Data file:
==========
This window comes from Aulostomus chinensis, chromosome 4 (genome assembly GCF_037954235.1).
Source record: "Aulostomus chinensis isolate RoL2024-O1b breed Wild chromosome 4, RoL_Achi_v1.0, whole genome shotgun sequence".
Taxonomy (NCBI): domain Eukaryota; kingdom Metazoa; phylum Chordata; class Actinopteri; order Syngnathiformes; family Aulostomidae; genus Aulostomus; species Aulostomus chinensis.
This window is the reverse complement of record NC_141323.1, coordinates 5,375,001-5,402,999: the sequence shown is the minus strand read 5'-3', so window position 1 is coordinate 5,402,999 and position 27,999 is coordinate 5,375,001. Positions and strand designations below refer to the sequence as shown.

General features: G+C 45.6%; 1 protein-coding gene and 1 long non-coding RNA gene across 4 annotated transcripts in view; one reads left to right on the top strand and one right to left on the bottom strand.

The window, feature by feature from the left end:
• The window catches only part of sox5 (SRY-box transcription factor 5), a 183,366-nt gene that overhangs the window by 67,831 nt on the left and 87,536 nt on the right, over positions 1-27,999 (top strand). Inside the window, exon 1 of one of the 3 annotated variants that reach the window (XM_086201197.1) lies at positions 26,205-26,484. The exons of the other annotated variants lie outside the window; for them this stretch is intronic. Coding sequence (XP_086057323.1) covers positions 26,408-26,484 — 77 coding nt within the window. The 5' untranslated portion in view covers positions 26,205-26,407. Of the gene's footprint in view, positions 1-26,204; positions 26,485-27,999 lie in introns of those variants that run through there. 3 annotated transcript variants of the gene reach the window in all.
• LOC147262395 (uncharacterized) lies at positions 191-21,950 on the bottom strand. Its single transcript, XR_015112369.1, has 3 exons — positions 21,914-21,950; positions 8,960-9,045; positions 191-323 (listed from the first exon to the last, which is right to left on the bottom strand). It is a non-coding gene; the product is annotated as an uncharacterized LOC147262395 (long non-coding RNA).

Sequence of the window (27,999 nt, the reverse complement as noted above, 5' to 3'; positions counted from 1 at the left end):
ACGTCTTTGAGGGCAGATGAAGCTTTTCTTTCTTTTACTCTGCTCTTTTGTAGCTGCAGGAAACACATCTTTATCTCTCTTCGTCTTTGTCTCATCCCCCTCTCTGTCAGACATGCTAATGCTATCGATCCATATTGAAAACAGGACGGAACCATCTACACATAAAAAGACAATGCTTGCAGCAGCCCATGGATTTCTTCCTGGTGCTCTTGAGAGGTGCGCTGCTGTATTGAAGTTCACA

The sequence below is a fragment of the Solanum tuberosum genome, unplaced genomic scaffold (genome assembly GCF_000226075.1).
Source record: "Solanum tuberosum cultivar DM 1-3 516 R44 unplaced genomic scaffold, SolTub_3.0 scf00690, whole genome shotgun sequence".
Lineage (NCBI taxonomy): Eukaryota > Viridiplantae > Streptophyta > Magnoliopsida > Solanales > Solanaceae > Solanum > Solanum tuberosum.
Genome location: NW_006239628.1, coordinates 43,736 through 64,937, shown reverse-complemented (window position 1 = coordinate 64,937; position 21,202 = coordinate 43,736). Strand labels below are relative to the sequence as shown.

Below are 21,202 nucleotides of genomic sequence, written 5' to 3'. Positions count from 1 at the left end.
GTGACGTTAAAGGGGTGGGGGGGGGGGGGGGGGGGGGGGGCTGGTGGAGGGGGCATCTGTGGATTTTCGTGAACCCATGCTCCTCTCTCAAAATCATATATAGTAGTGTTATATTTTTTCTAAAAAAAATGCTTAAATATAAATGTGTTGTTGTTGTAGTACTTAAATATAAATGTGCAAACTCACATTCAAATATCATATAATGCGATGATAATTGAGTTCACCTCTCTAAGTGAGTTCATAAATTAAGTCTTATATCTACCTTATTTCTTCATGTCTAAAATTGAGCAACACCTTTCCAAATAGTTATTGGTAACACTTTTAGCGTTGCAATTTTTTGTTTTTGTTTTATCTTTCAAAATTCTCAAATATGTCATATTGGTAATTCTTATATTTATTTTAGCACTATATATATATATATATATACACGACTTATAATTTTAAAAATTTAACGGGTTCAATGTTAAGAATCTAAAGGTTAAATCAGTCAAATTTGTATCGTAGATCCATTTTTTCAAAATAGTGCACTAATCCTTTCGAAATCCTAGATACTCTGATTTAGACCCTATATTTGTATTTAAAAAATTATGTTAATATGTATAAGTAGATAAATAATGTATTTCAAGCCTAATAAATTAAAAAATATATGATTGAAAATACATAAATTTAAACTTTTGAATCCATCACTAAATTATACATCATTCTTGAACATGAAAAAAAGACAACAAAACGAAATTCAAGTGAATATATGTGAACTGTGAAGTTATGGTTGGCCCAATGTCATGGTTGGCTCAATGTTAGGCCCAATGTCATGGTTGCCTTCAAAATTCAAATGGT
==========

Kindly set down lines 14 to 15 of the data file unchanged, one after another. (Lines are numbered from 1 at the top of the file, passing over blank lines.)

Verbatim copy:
Genome location: NW_006239628.1, coordinates 43,736 through 64,937, shown reverse-complemented (window position 1 = coordinate 64,937; position 21,202 = coordinate 43,736). Strand labels below are relative to the sequence as shown.

Below are 21,202 nucleotides of genomic sequence, written 5' to 3'. Positions count from 1 at the left end.